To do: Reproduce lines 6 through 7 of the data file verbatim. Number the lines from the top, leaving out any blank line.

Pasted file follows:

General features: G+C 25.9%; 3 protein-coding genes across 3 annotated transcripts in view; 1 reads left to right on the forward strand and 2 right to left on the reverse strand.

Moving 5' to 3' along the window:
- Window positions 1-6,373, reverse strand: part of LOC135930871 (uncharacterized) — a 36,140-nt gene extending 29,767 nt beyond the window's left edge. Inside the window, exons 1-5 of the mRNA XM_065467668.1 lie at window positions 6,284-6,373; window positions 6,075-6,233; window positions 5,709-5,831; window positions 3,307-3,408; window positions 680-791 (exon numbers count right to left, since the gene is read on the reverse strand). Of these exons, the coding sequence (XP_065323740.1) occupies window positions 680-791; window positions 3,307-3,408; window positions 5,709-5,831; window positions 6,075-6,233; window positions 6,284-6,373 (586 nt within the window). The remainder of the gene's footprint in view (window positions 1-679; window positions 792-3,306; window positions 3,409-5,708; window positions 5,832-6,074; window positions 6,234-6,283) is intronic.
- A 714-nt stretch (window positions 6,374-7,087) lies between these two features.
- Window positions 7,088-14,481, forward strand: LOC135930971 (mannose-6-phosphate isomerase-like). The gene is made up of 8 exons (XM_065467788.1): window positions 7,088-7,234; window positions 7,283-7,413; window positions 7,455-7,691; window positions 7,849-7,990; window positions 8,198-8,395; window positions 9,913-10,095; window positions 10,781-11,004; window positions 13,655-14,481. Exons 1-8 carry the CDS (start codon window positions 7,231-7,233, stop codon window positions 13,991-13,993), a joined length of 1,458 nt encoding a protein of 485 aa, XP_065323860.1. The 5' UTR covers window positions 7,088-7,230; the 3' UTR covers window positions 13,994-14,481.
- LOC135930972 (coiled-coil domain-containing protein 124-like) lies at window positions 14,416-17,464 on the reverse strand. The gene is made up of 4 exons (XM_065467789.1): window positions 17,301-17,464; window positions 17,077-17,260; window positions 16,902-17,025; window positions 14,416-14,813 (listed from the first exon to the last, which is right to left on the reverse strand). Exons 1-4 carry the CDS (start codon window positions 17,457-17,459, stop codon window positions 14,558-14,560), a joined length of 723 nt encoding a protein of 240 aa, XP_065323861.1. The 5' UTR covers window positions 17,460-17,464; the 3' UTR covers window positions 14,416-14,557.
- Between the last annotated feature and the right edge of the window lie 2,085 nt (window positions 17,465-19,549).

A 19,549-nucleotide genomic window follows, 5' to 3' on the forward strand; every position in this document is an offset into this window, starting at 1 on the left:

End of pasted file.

- LOC135930972 (coiled-coil domain-containing protein 124-like) lies at window positions 14,416-17,464 on the reverse strand. The gene is made up of 4 exons (XM_065467789.1): window positions 17,301-17,464; window positions 17,077-17,260; window positions 16,902-17,025; window positions 14,416-14,813 (listed from the first exon to the last, which is right to left on the reverse strand). Exons 1-4 carry the CDS (start codon window positions 17,457-17,459, stop codon window positions 14,558-14,560), a joined length of 723 nt encoding a protein of 240 aa, XP_065323861.1. The 5' UTR covers window positions 17,460-17,464; the 3' UTR covers window positions 14,416-14,557.
- Between the last annotated feature and the right edge of the window lie 2,085 nt (window positions 17,465-19,549).